Winter sports were big at our house when I grew up. While we didn’t do so much of it ourselves (there wasn’t all that much snow where we lived), we would spend many weekends watching biathlon, ski jumping, and bobsledding. What I like most about all three is that a competition can change in a heartbeat. In bobsledding, skeleton, and luge in particular, athletes can be separated by only one tenth or even a hundredth of a second. You never know who wins until the last competitor has crossed the finish line. So you can imagine that there was always a lot of yelling at the house. You might also imagine that my husband looked at me a little strangely when I insisted that our honeymoon include a quick stop in St. Moritz to visit the famous bobsleigh track there. You can further imagine that I jumped at the chance to read Speed Kings by Andy Bull*, which is about the 4 “fastest men” who competed for America in the bobsledding competition of the 1932 Winter Olympics in Lake Placid.
The book starts out with a history of the sport: a Swiss hotelier needed something to lure tourists to St. Moritz in the winter. Rich daredevils with nothing better to do took to sledding with much enthusiasm, and the need for speed made it a perfect spectator sport as well. I enjoyed reading about how the small town transformed itself into a bobsledding mecca, making the sport ever more popular—and dangerous. Unfortunately, then the story started to drag a bit, as the book took a long time to introduce all the people who would become important during the run-up to and the actual 1932 Olympic Games. By the time the book was done talking about everyone’s affairs, gambling, and drinking, I was itching to get back to the sports part.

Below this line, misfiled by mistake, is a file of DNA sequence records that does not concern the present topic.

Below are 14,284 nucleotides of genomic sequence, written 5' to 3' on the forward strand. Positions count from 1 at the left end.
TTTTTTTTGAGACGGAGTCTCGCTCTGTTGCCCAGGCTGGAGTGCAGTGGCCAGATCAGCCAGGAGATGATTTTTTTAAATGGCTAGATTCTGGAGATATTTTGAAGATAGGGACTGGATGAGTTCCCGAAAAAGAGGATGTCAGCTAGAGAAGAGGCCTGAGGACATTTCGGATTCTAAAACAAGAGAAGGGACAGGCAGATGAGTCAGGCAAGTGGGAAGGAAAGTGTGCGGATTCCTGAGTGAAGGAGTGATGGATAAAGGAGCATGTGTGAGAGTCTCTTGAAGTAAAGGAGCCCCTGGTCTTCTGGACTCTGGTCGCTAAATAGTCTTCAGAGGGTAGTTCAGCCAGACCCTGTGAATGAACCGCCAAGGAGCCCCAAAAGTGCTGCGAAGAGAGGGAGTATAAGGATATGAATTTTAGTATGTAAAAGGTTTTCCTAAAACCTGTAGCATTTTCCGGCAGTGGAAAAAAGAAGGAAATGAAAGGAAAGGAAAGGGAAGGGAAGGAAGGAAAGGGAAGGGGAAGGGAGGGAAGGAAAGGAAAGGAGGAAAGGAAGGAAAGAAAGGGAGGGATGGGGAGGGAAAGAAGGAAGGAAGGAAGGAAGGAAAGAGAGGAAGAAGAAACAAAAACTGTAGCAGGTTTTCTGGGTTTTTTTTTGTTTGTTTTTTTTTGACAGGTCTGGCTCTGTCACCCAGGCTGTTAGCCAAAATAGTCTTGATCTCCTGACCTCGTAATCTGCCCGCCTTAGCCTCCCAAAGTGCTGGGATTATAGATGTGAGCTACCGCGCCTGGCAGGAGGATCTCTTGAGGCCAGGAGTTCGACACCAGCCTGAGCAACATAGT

When the story did focus again on the sport—the obstacles to building a new, expensive, and, in many ways, revolutionary track during the Great Depression, the uncooperative weather during the Games, the competition between athletes—I was flying through the pages. The narrative finally matched the speed of the sport (figuratively speaking). For me, this was the highlight of the book.
It is probably not surprising then that the part that came once the Games were over felt a little anticlimactic. I got the impression that some of the athletes felt similarly. Especially Billy Fiske, the driver of the winning 4-man team, spent some time looking for his next adventure afterwards. He was an excellent athlete with little interest in fame. While he would never participate in a bobsledding competition again, he went on to become a successful skeleton driver—without even really practicing. I imagine he would have gotten along with Louis Zamperini (featured in Laura Hillenbrand’s Unbroken), had they ever met. Fiske’s life, though, was unfortunately cut short by World War II.
Overall, this was a good book, once it got going. I wish it would have offered a little more about the sport and a little less about the athletes’ social life, but I realize that it would have been hard to separate the two.
*I received a free copy of the book from the publisher.